Over 300 humpback whales sighted off Big Island shores on Saturday

Listen to this Article
3 minutes
Loading Audio... Article will play after ad...
Playing in :00

Approximately 324 humpback whales were counted offshore of Hawai‘i Island during the first Sanctuary Ocean Count and Great Whale Count of the season.

Volunteers counting humpback whales in Hawaiian Paradise Park on Jan. 27, 2024. (Photo credit: George Correa)

Saturday was the first of three coordinated whale counts between Hawaiian Islands Humpback Whale National Marine Sanctuary Ocean Count from the shores of Kaua‘i, O‘ahu, Molokaʻi and Hawai‘i Island and the Great Whale Count by Pacific Whale Foundation from Maui and Lānaʻi.

Both organizations conduct counts three times during peak whale season annually on the last Saturday in January, February and March. This is the sixth year that both counts were coordinated on the same days, ensuring the data from all the main Hawaiian Islands are collected simultaneously.

On Saturday, 402 volunteers gathered data statewide from 44 sites across the Hawaiian Islands. A total of 315 whales were observed from 9 to 9:15 a.m., the most of any time period throughout the day’s count.

On the islands of Kaua‘i, O‘ahu, Molokaʻi and Hawai‘i, Ocean Count volunteers collected data from 32 sites; a total of 174 whales were observed during the 9 to 9:15 a.m.


On Maui and Lānaʻi, Great Whale Count volunteers collected data from 12 sites during 15-minute intervals between 8:30 and 11:50 a.m. A total of 141 whales were observed during the 9 to 9:15 a.m. time period.

On Kaua‘i, the total number of whales observed during the day’s count was 292, on O‘ahu, the total was 604, on Molokaʻi, the total was 30 and on Hawai‘i 324.

The total number for the Great Whale Count on Maui was 821, and on Lānaʻi was 53, for a grand total of 2,124 throughout the state. This number may represent duplicate sightings of the same whale by different observers or at different time periods or different locations throughout the day.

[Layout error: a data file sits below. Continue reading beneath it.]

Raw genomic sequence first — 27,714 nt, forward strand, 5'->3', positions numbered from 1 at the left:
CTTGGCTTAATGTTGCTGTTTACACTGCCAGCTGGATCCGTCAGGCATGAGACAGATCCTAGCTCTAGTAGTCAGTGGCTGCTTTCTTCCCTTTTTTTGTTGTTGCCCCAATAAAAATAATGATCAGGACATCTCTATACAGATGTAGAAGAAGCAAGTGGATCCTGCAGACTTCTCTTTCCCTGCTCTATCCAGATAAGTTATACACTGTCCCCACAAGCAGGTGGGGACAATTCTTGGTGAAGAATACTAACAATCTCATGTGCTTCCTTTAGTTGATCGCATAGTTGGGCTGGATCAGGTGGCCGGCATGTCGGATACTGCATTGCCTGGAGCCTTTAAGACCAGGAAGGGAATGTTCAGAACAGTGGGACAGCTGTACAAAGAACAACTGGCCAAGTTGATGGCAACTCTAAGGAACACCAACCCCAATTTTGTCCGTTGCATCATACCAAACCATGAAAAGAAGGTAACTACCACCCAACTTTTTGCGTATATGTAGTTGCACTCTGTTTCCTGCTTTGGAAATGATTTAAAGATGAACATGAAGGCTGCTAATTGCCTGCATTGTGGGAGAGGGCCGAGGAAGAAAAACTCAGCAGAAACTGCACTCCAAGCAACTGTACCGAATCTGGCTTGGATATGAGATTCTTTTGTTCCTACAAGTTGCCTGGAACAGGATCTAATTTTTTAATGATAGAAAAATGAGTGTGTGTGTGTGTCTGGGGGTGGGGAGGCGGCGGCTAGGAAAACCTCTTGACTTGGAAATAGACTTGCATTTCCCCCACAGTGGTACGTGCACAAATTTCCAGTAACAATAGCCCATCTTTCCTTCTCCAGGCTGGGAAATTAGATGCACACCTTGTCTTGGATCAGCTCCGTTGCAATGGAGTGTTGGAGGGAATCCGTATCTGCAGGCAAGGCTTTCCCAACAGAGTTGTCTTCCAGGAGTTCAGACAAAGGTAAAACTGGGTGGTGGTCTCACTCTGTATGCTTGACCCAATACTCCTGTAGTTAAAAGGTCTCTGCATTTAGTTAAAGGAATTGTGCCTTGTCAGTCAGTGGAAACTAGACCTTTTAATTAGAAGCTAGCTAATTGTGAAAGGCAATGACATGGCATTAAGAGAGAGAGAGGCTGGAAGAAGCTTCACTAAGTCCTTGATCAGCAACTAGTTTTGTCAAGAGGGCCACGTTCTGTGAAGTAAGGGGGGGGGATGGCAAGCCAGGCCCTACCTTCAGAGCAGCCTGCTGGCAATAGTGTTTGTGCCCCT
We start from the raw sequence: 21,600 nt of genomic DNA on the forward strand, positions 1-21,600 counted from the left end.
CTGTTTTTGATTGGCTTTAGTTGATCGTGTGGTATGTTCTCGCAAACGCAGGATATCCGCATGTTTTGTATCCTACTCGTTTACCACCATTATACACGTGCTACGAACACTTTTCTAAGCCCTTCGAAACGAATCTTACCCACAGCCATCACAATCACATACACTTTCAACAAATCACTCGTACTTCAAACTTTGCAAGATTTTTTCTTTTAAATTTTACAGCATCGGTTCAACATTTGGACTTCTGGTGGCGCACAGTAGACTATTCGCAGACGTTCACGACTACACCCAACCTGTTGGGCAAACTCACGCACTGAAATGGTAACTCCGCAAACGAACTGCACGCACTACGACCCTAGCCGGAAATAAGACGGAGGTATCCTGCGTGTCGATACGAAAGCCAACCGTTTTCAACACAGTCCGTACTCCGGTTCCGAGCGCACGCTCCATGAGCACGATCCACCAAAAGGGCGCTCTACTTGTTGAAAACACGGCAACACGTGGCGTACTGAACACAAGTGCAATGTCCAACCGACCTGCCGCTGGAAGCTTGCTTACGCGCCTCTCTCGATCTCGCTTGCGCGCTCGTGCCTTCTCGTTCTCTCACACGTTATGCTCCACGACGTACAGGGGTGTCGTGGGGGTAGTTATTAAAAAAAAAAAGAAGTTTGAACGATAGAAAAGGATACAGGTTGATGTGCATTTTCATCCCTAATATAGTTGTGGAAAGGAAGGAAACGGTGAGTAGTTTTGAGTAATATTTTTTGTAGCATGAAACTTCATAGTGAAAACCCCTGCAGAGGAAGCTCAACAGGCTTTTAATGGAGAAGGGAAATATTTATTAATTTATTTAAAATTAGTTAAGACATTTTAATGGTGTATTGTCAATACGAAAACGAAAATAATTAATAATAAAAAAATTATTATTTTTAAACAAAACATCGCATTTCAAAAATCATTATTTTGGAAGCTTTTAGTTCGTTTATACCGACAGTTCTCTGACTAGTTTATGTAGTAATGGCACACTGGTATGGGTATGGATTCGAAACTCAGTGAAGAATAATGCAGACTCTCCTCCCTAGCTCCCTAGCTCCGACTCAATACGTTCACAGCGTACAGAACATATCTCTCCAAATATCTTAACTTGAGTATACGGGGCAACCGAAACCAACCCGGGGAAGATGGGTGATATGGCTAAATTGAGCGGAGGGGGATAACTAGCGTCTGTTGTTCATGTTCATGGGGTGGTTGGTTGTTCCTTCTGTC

Volunteers count humpback whale sightings at Kukio Beach on Jan. 27, 2024. (Photo credit: Cindy Among-Serraro)

Data collected during the Sanctuary Ocean Count and Great Whale Count combined with other research efforts can help reveal trends in humpback whale occurrence within and amongst whale seasons.


A variety of other species were also spotted during the count including honu (green sea turtles), ʻilioholoikauaua (Hawaiian monk seals), naiʻa (spinner dolphins), mālolo (Hawaiian flying fish) and multiple bird species such as aeʻo (Hawaiian stilts), ʻiwa (great frigatebird), mōlī (Laysan albatross), kōlea (Pacific golden plover), Nēnē (Hawaiian goose) and more.

Ocean Count promotes public awareness about humpback whales, Hawaiian Islands Humpback Whale National Marine Sanctuary, and shore-based whale watching opportunities. Site leaders tally humpback whale sightings and document the animals’ surface behavior during the survey, which provides a snapshot of humpback whales’ activity from the shorelines of Kaua‘i, Oʻahu, Molokaʻi and Hawai‘i islands. Ocean Count is supported by the National Marine Sanctuary Foundation.

The Great Whale Count by Pacific Whale Foundation had site leaders count whales from shore as part of a long-term survey of humpback whales in Hawai’i, with 12 survey sites along the shoreline of Maui and a new site on the shoreline of Lānaʻi. This event provides a snapshot of trends in relative abundance of whales and is one of the world’s longest-running community science projects.

Preliminary data detailing Sanctuary Ocean Count whale sightings by site location are available here. Additional information is available on the sanctuary’s website at


Pacific Whale Foundation’s Great Whale Count data may be found here. Additional information can be found at

Hawaiian Islands Humpback Whale National Marine Sanctuary, administered by NOAA’s Office of National Marine Sanctuaries and the State of Hawai‘i Division of Aquatic Resources, protects humpback whales and their habitat in Hawaiian waters where they migrate each winter to mate, calve, and nurse their young.

Sponsored Content

Subscribe to our Newsletter

Stay in-the-know with daily or weekly
headlines delivered straight to your inbox.


This comments section is a public community forum for the purpose of free expression. Although Big Island Now encourages respectful communication only, some content may be considered offensive. Please view at your own discretion. View Comments